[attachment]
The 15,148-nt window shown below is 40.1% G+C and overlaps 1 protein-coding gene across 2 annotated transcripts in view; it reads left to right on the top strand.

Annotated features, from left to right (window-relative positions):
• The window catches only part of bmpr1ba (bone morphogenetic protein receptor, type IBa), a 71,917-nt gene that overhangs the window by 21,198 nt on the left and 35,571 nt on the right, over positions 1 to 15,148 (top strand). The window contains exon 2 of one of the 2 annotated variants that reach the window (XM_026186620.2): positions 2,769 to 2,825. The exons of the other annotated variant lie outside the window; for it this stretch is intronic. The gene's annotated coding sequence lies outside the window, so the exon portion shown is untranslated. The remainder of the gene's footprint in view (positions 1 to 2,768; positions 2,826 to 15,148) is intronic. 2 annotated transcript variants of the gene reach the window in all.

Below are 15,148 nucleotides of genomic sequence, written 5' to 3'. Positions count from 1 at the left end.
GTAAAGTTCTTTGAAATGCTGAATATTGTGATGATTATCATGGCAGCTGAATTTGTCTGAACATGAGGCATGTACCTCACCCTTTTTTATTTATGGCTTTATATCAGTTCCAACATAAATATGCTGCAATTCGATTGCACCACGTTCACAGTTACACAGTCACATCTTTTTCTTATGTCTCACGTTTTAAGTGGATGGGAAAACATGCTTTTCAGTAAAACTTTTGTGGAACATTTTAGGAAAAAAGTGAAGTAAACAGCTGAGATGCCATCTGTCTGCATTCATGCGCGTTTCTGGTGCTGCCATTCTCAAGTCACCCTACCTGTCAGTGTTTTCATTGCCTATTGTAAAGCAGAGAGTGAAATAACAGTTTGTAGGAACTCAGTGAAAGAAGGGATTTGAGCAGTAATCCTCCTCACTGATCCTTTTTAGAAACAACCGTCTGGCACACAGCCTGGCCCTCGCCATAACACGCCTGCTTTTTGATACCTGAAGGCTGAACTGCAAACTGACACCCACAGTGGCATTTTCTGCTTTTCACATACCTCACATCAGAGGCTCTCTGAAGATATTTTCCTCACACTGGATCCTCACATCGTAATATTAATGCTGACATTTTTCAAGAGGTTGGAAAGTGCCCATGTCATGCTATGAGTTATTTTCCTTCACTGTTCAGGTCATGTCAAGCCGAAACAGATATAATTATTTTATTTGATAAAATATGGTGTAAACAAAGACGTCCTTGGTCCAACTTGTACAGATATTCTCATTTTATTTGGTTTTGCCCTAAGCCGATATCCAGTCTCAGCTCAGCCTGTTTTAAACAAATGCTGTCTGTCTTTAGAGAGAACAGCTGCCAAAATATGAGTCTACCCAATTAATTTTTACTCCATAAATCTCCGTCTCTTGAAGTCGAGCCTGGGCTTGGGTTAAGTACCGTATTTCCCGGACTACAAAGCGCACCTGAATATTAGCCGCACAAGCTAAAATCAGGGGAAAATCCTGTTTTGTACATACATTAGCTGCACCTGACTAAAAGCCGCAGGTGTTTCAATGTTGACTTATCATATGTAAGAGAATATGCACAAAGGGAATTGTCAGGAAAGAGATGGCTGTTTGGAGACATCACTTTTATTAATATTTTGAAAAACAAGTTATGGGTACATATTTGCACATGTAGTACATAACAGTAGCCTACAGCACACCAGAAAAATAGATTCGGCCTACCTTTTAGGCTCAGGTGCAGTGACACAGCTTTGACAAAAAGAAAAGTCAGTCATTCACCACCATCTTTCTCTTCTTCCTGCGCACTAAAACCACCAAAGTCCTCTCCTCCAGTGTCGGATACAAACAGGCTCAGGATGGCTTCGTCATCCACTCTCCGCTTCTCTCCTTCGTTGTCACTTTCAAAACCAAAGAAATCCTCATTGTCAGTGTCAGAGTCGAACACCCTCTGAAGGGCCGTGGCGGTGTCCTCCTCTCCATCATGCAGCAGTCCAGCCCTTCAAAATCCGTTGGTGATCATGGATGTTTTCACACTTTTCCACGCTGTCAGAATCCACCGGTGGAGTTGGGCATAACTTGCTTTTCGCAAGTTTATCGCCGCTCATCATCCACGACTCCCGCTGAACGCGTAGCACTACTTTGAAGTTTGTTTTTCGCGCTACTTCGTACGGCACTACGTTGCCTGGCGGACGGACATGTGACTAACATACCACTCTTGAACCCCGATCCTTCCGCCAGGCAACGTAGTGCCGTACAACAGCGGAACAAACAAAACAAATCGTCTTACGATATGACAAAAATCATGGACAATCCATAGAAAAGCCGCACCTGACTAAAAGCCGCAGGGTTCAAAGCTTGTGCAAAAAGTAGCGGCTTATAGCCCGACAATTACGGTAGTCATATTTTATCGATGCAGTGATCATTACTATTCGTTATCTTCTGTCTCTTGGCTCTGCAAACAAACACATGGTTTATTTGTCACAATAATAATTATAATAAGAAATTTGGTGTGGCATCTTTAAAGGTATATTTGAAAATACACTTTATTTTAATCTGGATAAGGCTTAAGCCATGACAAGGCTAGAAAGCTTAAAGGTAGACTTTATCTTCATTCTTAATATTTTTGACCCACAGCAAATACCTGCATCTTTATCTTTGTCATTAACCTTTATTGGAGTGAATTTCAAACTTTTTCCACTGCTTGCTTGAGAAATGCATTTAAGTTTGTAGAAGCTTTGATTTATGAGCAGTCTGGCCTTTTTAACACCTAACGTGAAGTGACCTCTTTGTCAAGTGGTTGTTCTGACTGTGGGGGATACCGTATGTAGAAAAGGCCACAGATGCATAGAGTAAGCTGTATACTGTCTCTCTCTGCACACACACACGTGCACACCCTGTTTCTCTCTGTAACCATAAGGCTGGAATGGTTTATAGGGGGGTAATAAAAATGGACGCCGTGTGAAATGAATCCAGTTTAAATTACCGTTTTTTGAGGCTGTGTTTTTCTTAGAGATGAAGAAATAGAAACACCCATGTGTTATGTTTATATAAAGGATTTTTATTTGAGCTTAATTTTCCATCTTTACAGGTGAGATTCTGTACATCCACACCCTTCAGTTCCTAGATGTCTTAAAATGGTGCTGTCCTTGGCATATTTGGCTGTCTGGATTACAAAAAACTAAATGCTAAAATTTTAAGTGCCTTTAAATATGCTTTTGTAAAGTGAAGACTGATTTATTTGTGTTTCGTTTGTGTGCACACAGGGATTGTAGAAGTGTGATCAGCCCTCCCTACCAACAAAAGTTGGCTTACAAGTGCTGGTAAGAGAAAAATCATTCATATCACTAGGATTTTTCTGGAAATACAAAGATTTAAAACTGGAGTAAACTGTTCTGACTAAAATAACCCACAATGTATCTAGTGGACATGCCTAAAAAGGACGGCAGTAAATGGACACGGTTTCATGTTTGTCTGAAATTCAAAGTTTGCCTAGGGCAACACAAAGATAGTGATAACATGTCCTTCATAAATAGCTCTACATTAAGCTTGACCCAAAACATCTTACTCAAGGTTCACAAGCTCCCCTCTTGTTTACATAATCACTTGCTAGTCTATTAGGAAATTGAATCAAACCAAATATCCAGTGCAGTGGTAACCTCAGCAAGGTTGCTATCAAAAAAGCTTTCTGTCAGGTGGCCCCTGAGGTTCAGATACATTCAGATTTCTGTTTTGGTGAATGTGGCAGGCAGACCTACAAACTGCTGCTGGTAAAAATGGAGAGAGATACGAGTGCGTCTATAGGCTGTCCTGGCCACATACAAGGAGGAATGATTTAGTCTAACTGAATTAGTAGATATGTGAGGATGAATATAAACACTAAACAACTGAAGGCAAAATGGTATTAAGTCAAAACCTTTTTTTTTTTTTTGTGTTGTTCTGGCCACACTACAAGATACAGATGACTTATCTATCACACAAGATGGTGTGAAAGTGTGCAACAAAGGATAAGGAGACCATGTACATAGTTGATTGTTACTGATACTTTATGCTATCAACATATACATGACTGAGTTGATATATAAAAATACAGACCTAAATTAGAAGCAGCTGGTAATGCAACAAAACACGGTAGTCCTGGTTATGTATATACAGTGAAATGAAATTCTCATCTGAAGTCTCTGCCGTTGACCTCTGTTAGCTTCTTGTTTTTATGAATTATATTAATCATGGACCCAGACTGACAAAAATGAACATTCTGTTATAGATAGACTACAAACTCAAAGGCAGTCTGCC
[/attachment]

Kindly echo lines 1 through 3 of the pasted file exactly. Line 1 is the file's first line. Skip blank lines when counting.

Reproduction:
The 15,148-nt window shown below is 40.1% G+C and overlaps 1 protein-coding gene across 2 annotated transcripts in view; it reads left to right on the top strand.

Annotated features, from left to right (window-relative positions):
• The window catches only part of bmpr1ba (bone morphogenetic protein receptor, type IBa), a 71,917-nt gene that overhangs the window by 21,198 nt on the left and 35,571 nt on the right, over positions 1 to 15,148 (top strand). The window contains exon 2 of one of the 2 annotated variants that reach the window (XM_026186620.2): positions 2,769 to 2,825. The exons of the other annotated variant lie outside the window; for it this stretch is intronic. The gene's annotated coding sequence lies outside the window, so the exon portion shown is untranslated. The remainder of the gene's footprint in view (positions 1 to 2,768; positions 2,826 to 15,148) is intronic. 2 annotated transcript variants of the gene reach the window in all.